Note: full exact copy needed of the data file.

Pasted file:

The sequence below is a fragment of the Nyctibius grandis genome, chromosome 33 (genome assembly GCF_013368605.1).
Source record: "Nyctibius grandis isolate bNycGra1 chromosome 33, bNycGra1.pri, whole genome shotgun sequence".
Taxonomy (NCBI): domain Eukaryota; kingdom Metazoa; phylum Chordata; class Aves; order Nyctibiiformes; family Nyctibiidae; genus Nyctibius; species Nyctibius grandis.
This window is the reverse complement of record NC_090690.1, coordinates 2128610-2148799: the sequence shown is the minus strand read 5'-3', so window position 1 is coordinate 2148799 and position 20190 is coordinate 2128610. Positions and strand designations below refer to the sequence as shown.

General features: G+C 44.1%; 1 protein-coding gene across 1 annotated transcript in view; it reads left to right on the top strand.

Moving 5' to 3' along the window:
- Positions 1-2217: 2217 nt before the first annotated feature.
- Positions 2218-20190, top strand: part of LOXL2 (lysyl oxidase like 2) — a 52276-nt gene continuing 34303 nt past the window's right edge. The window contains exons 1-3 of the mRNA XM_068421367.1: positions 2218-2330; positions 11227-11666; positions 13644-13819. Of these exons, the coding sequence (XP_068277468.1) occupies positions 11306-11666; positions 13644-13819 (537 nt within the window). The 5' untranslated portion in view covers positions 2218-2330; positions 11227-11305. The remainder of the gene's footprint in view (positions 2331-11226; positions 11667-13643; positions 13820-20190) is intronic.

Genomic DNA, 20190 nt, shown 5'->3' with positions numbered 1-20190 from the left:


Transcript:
The sequence below is a fragment of the Nyctibius grandis genome, chromosome 33 (genome assembly GCF_013368605.1).
Source record: "Nyctibius grandis isolate bNycGra1 chromosome 33, bNycGra1.pri, whole genome shotgun sequence".
Taxonomy (NCBI): domain Eukaryota; kingdom Metazoa; phylum Chordata; class Aves; order Nyctibiiformes; family Nyctibiidae; genus Nyctibius; species Nyctibius grandis.
This window is the reverse complement of record NC_090690.1, coordinates 2128610-2148799: the sequence shown is the minus strand read 5'-3', so window position 1 is coordinate 2148799 and position 20190 is coordinate 2128610. Positions and strand designations below refer to the sequence as shown.

General features: G+C 44.1%; 1 protein-coding gene across 1 annotated transcript in view; it reads left to right on the top strand.

Moving 5' to 3' along the window:
- Positions 1-2217: 2217 nt before the first annotated feature.
- Positions 2218-20190, top strand: part of LOXL2 (lysyl oxidase like 2) — a 52276-nt gene continuing 34303 nt past the window's right edge. The window contains exons 1-3 of the mRNA XM_068421367.1: positions 2218-2330; positions 11227-11666; positions 13644-13819. Of these exons, the coding sequence (XP_068277468.1) occupies positions 11306-11666; positions 13644-13819 (537 nt within the window). The 5' untranslated portion in view covers positions 2218-2330; positions 11227-11305. The remainder of the gene's footprint in view (positions 2331-11226; positions 11667-13643; positions 13820-20190) is intronic.

Genomic DNA, 20190 nt, shown 5'->3' with positions numbered 1-20190 from the left: